Aetna-Humana trial begins with debate over Medicare Advantage, ACA exchange competition

Witness stand in courtroom
Opening arguments began Tuesday in the antitrust trial that will decide the fate of the Aetna-Humana deal. Image: Getty/aerogondo

Opening arguments began Tuesday in the antitrust trial that will decide the fate of the Aetna-Humana deal, with opposing sides at odds over how the acquisition will affect two key markets. 

The Justice Department sued to block the deal—as well as the Anthem-Cigna merger—in July, saying that if allowed to proceed, the deals would “fundamentally reshape the health insurance industry” and significantly constrict competition. Anthem and Cigna’s trial began Nov. 21.

DOJ lawyer Craig Conrath opened the Aetna-Humana trial by saying the deal would erase competition in more than 350 counties where the two insurers compete to sell Medicare Advantage plans, according to the Wall Street Journal. He reiterated the government’s argument that traditional Medicare doesn’t compete with Medicare Advantage and that the insurers’ proposed divestiture to Molina is not a satisfactory fix for competition concerns.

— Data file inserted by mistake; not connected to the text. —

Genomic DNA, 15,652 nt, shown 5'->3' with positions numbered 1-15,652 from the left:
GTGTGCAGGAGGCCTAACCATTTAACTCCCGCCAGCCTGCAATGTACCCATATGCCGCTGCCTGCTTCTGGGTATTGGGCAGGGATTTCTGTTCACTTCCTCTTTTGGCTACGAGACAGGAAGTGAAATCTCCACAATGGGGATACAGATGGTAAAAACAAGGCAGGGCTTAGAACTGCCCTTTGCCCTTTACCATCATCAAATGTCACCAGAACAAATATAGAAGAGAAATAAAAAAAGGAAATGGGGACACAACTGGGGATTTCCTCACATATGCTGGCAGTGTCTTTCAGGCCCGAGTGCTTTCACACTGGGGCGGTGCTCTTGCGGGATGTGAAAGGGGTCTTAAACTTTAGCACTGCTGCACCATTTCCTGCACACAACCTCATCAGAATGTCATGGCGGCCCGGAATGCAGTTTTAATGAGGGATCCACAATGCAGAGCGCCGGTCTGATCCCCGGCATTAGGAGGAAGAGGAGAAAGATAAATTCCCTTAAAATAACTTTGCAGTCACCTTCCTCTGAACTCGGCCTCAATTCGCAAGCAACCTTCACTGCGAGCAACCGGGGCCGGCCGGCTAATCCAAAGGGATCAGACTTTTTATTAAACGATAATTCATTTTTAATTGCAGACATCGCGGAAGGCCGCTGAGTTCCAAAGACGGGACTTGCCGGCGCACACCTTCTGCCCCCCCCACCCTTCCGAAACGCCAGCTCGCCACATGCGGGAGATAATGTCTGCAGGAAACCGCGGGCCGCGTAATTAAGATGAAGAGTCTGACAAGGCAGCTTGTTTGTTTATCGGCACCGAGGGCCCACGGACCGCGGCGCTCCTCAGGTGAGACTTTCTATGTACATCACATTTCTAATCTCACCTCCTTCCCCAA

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But Aetna lawyer John Majoras countered that not only do traditional Medicare and MA compete, but there also could be even more competition given that new entrants to the MA market are common and widespread, Reuters reported.

He added that Molina is perfectly capable of being a competitor in the MA space, saying “this isn’t some feeble company, as the government would like to present,” according to the WSJ.

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Another point of contention between the two sides was the effect the Aetna-Humana merger would have on the Affordable Care Act exchange market. While Aetna plans to withdraw in 2017 from most of the ACA marketplaces where it had operated, Conrath contended that the company could re-enter those markets after next year, according to Reuters.

Aetna CEO Mark Bertolini, though, has said the insurer will likely not re-enter the marketplaces until at least 2019.

Conrath also cited written communications that showed Aetna pulled back from the exchanges because of the antitrust lawsuit against it, but Majoras said the company’s move was simply a result of mounting losses, according to Reuters.

"Humana's losses were actually even a bit worse," he added.

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